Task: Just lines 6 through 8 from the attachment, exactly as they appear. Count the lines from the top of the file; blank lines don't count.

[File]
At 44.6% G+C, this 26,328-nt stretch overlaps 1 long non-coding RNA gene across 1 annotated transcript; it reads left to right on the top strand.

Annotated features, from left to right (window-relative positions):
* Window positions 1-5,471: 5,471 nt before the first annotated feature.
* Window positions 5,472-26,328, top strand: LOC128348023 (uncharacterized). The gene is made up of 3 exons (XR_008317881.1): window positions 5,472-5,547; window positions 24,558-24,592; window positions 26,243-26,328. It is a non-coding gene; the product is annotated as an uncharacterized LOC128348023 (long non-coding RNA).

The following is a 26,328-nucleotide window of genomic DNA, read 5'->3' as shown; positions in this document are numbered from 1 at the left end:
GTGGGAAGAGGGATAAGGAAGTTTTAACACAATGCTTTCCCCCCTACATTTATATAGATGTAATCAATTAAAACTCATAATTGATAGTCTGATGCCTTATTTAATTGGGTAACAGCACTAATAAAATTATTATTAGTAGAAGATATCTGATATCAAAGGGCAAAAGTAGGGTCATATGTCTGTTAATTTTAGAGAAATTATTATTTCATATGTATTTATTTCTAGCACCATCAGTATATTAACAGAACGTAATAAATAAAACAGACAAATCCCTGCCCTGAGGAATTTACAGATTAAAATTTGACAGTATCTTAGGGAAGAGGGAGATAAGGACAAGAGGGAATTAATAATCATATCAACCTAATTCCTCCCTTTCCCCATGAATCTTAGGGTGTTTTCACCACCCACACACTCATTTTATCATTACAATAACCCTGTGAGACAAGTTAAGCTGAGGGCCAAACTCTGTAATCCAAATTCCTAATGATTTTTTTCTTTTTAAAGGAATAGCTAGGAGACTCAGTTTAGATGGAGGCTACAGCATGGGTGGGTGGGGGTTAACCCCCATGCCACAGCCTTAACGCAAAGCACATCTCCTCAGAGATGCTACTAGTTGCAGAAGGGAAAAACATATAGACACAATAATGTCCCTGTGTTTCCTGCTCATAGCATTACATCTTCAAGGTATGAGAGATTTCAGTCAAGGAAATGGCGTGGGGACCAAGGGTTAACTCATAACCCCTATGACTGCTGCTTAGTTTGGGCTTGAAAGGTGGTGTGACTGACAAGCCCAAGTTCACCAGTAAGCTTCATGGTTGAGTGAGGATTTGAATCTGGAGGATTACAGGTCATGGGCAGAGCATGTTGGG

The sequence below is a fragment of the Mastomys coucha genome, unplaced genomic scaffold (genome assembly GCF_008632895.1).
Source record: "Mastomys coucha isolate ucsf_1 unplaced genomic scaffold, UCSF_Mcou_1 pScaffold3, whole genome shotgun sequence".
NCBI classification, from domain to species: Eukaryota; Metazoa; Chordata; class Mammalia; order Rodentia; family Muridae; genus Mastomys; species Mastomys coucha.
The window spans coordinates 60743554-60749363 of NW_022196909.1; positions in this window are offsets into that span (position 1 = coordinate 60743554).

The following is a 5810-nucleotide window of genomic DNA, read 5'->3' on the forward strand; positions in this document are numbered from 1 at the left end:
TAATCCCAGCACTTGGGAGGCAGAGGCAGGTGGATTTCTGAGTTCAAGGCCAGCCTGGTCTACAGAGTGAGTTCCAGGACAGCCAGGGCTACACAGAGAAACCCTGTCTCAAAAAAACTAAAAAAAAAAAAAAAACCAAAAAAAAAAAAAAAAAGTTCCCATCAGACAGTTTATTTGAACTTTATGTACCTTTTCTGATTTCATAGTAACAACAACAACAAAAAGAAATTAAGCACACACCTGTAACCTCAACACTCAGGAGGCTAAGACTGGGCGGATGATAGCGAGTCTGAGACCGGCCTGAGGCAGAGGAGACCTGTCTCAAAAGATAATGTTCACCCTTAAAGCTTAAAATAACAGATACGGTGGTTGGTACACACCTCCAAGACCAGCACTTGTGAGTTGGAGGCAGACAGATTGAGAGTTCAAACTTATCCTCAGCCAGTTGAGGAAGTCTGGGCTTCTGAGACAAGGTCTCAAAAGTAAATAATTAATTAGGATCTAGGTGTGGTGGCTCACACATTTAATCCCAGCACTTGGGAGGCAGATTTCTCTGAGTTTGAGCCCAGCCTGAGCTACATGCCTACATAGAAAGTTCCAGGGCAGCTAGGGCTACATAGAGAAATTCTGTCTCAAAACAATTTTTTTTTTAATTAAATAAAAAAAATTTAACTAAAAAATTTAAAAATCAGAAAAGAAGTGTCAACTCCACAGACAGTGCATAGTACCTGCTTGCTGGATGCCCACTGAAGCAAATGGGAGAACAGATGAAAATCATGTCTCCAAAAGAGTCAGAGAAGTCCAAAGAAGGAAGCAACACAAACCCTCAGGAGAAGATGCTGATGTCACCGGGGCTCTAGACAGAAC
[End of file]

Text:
GTGGGAAGAGGGATAAGGAAGTTTTAACACAATGCTTTCCCCCCTACATTTATATAGATGTAATCAATTAAAACTCATAATTGATAGTCTGATGCCTTATTTAATTGGGTAACAGCACTAATAAAATTATTATTAGTAGAAGATATCTGATATCAAAGGGCAAAAGTAGGGTCATATGTCTGTTAATTTTAGAGAAATTATTATTTCATATGTATTTATTTCTAGCACCATCAGTATATTAACAGAACGTAATAAATAAAACAGACAAATCCCTGCCCTGAGGAATTTACAGATTAAAATTTGACAGTATCTTAGGGAAGAGGGAGATAAGGACAAGAGGGAATTAATAATCATATCAACCTAATTCCTCCCTTTCCCCATGAATCTTAGGGTGTTTTCACCACCCACACACTCATTTTATCATTACAATAACCCTGTGAGACAAGTTAAGCTGAGGGCCAAACTCTGTAATCCAAATTCCTAATGATTTTTTTCTTTTTAAAGGAATAGCTAGGAGACTCAGTTTAGATGGAGGCTACAGCATGGGTGGGTGGGGGTTAACCCCCATGCCACAGCCTTAACGCAAAGCACATCTCCTCAGAGATGCTACTAGTTGCAGAAGGGAAAAACATATAGACACAATAATGTCCCTGTGTTTCCTGCTCATAGCATTACATCTTCAAGGTATGAGAGATTTCAGTCAAGGAAATGGCGTGGGGACCAAGGGTTAACTCATAACCCCTATGACTGCTGCTTAGTTTGGGCTTGAAAGGTGGTGTGACTGACAAGCCCAAGTTCACCAGTAAGCTTCATGGTTGAGTGAGGATTTGAATCTGGAGGATTACAGGTCATGGGCAGAGCATGTTGGG

The sequence below is a fragment of the Mastomys coucha genome, unplaced genomic scaffold (genome assembly GCF_008632895.1).
Source record: "Mastomys coucha isolate ucsf_1 unplaced genomic scaffold, UCSF_Mcou_1 pScaffold3, whole genome shotgun sequence".